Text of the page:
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Accountancy must lead the way when it come to equality of opportunity
The UK’s accountancy profession needs to change so it reflects the society it services – and a new ACCA survey highlights this point, says Maggie McGhee
You would have all seen February’s edition of PQ magazine with two conspicuous words jumping out from the front page – ‘Social mobility’. It is certainly the buzzword of the moment, with government, professions and educational institutions being asked to do more to create an open access environment for people of all backgrounds. But what exactly does it mean? According to the Collins English Dictionary it is “a person’s ability to move to a different social class, usually from a lower to a higher social class”.
At ACCA, ‘social mobility’ isn’t just a catchphrase. For the past 114 years we have been committed to opening up routes to the profession that were not previously available. In 1904, ACCA was founded as a result of the ‘closed shop’ attitude to the accountancy profession. It is no coincidence that our first core value is ‘opportunity’, which falls right at the heart of our organisation. Diversity, innovation, integrity and accountability make up the remaining four values, which signify a dedication to creating a strong, fair society for all.
ACCA recently conducted some research around social mobility and the profession. Purpose and the profession, a global report which surveyed almost 14,000 respondents (53% ACCA PQs, the rest ACCA affiliates and members), found that the potential talent pool of professional accountants is changing. However, despite this change, the profession as a whole has a long way to go in raising the standard to continue to attract and support a diverse global talent pool through their careers.
Aspirational and accessible
The survey also found 52% of respondents came from backgrounds where neither parent nor guardian had gone to university. An overwhelming number of respondents felt that social mobility really did matter, with 92% of those asked believing individuals should have access to career opportunities regardless of their social background. The report highlighted a great area of optimism around social mobility, with accountancy remaining an aspirational and accessible route for many in developed and developing nations.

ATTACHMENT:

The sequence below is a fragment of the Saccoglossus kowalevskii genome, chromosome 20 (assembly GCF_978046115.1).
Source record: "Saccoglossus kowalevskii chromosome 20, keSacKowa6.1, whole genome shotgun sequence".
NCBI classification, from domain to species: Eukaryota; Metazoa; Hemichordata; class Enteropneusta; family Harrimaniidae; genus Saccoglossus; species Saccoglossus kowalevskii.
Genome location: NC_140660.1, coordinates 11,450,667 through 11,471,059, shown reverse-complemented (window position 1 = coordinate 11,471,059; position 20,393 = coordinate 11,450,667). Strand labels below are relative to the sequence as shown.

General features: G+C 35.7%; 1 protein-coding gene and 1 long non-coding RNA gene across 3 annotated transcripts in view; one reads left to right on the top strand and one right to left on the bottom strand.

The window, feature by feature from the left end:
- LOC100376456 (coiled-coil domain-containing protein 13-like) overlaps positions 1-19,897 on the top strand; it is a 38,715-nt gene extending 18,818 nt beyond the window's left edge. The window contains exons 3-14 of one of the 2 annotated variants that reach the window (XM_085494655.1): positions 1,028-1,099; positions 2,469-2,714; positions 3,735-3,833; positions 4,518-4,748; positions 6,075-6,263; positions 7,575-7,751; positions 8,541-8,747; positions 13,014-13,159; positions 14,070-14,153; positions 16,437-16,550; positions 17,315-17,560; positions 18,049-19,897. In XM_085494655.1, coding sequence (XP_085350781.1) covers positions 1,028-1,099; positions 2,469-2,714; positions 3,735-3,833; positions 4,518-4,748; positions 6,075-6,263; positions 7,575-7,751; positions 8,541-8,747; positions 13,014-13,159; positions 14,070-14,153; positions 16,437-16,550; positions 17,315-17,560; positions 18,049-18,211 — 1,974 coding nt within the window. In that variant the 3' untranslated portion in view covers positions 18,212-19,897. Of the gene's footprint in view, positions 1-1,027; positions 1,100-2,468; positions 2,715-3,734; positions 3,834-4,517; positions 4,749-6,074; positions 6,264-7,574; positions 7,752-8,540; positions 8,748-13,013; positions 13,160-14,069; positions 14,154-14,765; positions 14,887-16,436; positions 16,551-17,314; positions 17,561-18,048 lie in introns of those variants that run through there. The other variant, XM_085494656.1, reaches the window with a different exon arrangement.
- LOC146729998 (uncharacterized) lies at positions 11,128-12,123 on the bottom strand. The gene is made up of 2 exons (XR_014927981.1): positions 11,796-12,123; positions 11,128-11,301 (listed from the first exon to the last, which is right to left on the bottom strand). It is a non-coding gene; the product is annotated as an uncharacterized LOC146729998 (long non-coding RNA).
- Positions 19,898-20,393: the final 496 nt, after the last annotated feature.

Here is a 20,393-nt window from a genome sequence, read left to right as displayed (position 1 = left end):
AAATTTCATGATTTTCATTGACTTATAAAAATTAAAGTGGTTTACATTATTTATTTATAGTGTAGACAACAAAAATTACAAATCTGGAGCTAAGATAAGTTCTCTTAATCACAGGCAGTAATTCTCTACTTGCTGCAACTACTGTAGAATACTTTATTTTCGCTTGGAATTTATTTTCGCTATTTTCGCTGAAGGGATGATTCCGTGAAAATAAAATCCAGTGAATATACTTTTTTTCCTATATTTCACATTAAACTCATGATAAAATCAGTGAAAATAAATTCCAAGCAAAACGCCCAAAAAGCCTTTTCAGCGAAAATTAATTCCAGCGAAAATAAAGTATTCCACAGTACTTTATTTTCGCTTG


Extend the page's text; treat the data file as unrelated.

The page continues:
What was also really positive to see was that 74% felt ACCA was more accessible than other professional accountancy qualifications. ACCA’s qualification does not require a university degree and its flexibility extends to multiple annual exam sittings, to allow learners to choose an exam time that fits with their commitments. The online learning programme ACCA-X also provides free and affordable on-demand courses. designed to help individuals gain financial literacy skills.
However, it is clear there is still some ground to cover in making accountancy, as a whole, even more approachable. Similar tones were set by a piece of research conducted by the Bridge Group, cited in last month’s PQ. It found that trainee accountants were more likely to be successful in their applications if they were privately educated. The study also said firms should not solely rely on A-levels and online-tests being sole indicators of future professional performance.
‘Male, pale and stale’
Is everyone familiar with the accountancy profession and what it does? ACCA’s report highlights the importance of the profession working harder to engage young people with the opportunities and benefits it offers. Across the board, we need to instil the confidence in individuals that the world of accountancy welcomes those from diverse backgrounds and different academic levels.
ACCA research also revealed that only 13% of respondents were influenced by a career advisor or by a school or university teacher. This low number proves there is a large gap to fill in the profession being proactively offered to students. Commenting on the research, ACCA’s director of professional insights, Maggie McGhee, said: “The perception that ‘this is not for me’ is a dangerous stigma to be attached to a profession. Many still see the profession as middle aged, white and male… while this is no longer true, it is likely that only those with prior knowledge will appreciate the diversity of the profession and flexibility of access.”
It is evident the social mobility puzzle will not be pieced together overnight, but until then we all have a part to play in breaking down barriers and opening up the doors to talent irrespective of background. The accountancy profession needs to recognise the pivotal role it has in facilitating a holistic approach between business, education and government. Encouraging better data collection and interpretation on social mobility will enable an intervention which could make a difference and highlight where existing initiatives are failing.
As the profession continues to evolve within this new digital era it will open up opportunities to those with a different skillset and interest – those who may not have previously considered accountancy as a potential career.
• Maggie McGhee is ACCA’s director of professional insights
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